Cornelia Rau Accepts Compensation Offer

Cornelia Rau accepts compensation offer

By David Crawshaw
Article from: AAP
February 19, 2008 10:16am

CORNELIA Rau, the German-born woman wrongly held in detention for 10 months, has accepted a compensation offer from the Federal Government.

Immigration Minister Chris Evans confirmed to a senate estimates committee today Ms Rau's lawyers had agreed to the deal.

“I can advise that Cornelia Rau's lawyers have communicated to the Commonwealth that they have accepted an increased offer of compensation on her behalf,” Senator Evans said.

“The terms of settlement remain to be finalised and must be approved by the (NSW) Supreme Court.”

He declined to comment on the details of the settlement, but reports this week suggest the figure is around $2.4 million.

Confirmation of the deal follows a three-year battle for justice by Ms Rau, an Australian resident who was held at Brisbane's women's prison and later in South Australia's Baxter immigration detention centre in 2004-05.

She was detained after authorities failed to recognise her mental illness and assumed she was an illegal immigrant.

Senator Evans said he had made it a priority to finalise the 247 cases identified by the commonwealth ombudsman in which people had been wrongly detained by the immigration department.

“One of those priority cases was to finalise that of Cornelia Rau and end the terrible ordeal she has suffered,” he told the senate's legal and constitutional affairs committee.

Former prime minister John Howard apologised to Ms Rau and Australian citizen Vivian Alvarez Solon, who was wrongly deported in July 2005, for their mistreatment at the hands of the immigration department.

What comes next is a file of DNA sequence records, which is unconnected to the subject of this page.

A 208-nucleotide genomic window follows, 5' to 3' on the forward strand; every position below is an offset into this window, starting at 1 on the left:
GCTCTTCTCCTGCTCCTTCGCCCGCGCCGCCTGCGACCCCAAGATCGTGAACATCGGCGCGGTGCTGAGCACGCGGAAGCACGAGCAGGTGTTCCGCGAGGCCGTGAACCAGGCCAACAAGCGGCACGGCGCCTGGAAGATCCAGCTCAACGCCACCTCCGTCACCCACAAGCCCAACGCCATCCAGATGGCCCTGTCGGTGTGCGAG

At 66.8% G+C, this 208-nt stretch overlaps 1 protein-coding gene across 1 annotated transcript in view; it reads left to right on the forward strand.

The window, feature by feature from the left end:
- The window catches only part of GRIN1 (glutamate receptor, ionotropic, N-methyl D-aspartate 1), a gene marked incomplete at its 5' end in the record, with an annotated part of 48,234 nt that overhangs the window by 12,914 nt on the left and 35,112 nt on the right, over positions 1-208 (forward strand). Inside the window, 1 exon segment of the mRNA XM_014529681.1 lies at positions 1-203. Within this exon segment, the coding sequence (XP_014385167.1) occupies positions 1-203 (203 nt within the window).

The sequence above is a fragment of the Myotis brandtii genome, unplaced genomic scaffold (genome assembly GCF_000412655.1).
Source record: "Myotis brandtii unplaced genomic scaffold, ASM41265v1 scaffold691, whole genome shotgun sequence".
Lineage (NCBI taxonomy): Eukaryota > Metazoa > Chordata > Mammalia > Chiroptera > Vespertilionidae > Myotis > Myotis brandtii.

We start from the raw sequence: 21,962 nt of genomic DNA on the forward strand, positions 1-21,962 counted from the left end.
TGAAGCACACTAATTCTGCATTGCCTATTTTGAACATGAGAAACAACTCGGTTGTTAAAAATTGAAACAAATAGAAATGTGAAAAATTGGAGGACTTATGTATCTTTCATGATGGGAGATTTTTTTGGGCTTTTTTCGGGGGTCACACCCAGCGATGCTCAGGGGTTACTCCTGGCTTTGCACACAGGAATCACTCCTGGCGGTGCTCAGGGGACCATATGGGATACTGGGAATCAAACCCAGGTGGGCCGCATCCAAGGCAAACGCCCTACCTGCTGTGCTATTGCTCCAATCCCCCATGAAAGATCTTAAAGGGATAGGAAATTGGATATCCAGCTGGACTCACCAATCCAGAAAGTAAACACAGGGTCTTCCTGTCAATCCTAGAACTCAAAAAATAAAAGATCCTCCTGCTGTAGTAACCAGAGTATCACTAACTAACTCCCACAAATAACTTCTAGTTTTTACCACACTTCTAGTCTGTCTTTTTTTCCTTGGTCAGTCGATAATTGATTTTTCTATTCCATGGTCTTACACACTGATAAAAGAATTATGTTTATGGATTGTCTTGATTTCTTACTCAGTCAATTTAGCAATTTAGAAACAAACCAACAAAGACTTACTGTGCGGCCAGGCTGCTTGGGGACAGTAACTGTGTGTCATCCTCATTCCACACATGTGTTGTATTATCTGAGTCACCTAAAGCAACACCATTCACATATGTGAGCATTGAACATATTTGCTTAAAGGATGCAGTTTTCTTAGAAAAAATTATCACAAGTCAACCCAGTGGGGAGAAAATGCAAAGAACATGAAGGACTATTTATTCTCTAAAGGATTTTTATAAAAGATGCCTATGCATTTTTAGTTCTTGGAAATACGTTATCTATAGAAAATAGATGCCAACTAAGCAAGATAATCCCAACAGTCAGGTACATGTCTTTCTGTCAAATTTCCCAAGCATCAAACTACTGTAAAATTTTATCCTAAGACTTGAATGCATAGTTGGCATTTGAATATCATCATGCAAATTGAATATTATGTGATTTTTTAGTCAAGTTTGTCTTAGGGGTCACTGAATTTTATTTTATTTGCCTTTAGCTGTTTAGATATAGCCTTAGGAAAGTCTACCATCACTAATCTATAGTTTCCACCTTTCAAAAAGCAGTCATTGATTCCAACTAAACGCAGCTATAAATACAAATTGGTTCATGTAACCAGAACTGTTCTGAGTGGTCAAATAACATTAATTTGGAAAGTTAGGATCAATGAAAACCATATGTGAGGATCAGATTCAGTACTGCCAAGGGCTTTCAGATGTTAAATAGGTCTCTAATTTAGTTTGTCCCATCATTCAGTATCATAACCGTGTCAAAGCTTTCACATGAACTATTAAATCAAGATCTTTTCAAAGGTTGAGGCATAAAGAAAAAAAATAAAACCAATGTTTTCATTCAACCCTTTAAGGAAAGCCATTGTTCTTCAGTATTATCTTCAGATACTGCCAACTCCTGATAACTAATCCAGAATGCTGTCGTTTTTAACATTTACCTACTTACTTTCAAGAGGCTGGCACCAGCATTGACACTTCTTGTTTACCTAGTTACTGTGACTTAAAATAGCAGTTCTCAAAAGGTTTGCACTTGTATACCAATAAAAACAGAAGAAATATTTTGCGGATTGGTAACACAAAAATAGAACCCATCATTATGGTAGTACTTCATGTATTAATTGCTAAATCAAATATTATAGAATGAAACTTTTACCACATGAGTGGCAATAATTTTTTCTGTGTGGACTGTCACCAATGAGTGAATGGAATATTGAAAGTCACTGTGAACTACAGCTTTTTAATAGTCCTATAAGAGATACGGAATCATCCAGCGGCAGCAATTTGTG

The two cases were the trigger for a wide-ranging review of immigration department practices.

The settlement follows a civil action by Ms Rau's lawyers in the NSW Supreme Court against the Federal Government and GSL, the private operator that ran the now-defunct Baxter detention centre.

Senator Evans ruled out holding a royal commission into the immigration department.

Labor in 2005 had called for a royal commission to examine immigration bungles after the wrongful detention of Ms Rau and deportation of Vivian Alvarez Solon.

But Senator Evans said he was now satisfied that progress was being made towards cultural change in the department, stemming from the Palmer and Comrie reports commissioned by the Howard government.

“There was no election commitment to a royal commission into the Department of Immigration,” Senator Evans said.

“I think most of those commentaries were made in relation to … the very serious concern over the reports of the handling of the Vivian Solon and Cornelia Rau cases.”

Senator Evans acknowledged Labor's former immigration spokesman Tony Burke had demanded a royal commission rather than the Howard government's approach of adopting the Comrie and Palmer reports.

However, events had since moved on, he said.

“There will be no royal commission,” Senator Evans said.